The CCLC does what?
Dear Editor:Alex, I’ll take CCLC for $300.Last Tuesday afternoon, I went to City Hall to sit in on the continuation of the June 25 City Council meeting.It opened with the Fourth of July fireworks problem and was solved with the help of ACRA, city staff and council. Nice job!The next piece of business was assigning council members to various boards. I found it interesting how many county and state boards council members cover. If you think attending the twice-monthly public meetings and work sessions is all they do, you are wrong. One needs to devote an enormous amount of time for this “part-time” job.Let’s move on. After the board appointment discussion, the CCLC (Commercial Core & Lodging Commission) was the next topic. It seems the ordinance that makes them legal is running out and needs to be reinstated so to speak.Now here’s the interesting part. Nobody, and I mean nobody, on council seemed to know what the CCLA does. The question as to if it should even exist was raised.FYI – I served on the CCLC for four years with people like Bill Dinsmoor, Terry Butler, John Starr, Jon Busch, and my favorite member, Charles Kennedy. During my tenure, we expanded the Saturday Farmers Market, put tables and chairs on the mall, expanded the outdoor seating at numerous restaurants, started the Business Improvement District, looked at better utilization of the alleys, worked on mall lighting etc., etc. I might add this is a citizen volunteer commission – no free coffee or doughnuts here!I am writing this letter to bring council up to speed on the CCLA. At the same time, I ask myself, does the CCLC has value? To me, it does. To the commercial core businesses, it does. To the lodges, it does. To residents and tourists, it does.It’s a shame the value of the CCLC to City Council might be lost in the proverbial shuffle.Andrew Kole Aspen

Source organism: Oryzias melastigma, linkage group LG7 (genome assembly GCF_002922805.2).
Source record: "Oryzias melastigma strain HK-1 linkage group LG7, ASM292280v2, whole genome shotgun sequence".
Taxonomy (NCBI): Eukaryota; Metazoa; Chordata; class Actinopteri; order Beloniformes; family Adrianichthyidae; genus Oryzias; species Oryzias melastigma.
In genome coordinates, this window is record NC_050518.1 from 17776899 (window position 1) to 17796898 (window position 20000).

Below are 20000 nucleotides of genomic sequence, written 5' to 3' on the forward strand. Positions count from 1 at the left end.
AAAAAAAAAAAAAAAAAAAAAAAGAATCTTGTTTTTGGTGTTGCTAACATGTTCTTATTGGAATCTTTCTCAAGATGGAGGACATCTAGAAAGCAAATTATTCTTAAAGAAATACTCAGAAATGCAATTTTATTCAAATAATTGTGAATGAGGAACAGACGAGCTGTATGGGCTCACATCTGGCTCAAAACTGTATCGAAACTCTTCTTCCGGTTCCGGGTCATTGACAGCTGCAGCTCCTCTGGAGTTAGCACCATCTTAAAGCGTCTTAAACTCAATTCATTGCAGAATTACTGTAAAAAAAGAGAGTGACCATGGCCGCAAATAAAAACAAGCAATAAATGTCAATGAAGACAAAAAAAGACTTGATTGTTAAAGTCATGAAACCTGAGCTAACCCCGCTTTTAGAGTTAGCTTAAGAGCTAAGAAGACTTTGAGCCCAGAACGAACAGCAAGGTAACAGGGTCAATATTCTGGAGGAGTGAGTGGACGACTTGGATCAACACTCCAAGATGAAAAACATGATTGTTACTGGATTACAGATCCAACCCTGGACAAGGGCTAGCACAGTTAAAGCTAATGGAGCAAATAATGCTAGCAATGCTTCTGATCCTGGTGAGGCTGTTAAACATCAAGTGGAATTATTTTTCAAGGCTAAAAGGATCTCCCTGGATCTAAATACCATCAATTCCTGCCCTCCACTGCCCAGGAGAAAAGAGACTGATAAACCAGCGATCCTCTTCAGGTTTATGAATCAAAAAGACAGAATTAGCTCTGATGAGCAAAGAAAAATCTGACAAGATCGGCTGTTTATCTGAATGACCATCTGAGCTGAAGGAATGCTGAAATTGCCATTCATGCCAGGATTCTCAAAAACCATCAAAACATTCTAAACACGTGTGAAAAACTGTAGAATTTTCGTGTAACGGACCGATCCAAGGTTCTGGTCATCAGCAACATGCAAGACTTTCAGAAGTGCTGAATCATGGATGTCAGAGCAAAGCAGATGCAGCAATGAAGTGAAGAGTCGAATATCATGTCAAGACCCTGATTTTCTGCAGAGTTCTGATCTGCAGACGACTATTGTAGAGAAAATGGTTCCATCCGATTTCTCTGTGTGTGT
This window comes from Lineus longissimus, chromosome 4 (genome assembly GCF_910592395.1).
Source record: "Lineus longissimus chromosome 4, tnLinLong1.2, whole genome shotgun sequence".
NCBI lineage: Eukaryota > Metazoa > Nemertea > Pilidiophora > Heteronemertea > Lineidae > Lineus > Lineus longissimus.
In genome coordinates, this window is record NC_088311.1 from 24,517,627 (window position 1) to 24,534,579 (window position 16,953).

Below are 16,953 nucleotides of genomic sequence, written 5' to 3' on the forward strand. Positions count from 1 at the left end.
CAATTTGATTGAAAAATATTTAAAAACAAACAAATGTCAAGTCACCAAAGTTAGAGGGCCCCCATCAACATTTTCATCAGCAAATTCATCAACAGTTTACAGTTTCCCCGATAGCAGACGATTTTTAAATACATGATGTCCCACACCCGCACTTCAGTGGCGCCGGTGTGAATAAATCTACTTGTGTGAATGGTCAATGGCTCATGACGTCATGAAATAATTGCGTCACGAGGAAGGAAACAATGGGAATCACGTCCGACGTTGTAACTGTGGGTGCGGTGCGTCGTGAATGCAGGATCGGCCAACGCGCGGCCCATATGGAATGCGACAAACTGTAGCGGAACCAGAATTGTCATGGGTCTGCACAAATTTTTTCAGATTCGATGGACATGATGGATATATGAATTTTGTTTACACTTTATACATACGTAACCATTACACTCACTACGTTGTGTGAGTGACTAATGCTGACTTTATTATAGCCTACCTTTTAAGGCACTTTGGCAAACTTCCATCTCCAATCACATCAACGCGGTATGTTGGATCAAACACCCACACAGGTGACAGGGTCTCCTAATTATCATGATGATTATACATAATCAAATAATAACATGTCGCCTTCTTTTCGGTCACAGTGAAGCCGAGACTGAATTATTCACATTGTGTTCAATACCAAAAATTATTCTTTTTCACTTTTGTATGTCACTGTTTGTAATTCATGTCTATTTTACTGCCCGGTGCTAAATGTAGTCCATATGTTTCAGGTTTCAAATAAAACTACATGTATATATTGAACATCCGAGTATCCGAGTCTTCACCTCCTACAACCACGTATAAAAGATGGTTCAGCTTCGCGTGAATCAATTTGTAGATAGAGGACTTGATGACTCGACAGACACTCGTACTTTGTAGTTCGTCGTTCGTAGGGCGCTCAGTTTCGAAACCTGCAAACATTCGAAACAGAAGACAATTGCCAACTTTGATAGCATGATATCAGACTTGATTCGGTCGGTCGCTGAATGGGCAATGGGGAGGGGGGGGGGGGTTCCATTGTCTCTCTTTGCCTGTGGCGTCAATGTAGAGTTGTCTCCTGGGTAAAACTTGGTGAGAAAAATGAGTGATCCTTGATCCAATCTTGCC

Start a dialogue, stay on topic and be civil.
If you don't follow the rules, your comment may be deleted.
The town of Basalt is working on an update to its 2007 master plan. The document will be a blueprint for how and where the town will grow. But the family that has owned a 180-acre ranch at the edge of town for nearly 60 years objected Tuesday to the document’s parameters for its property.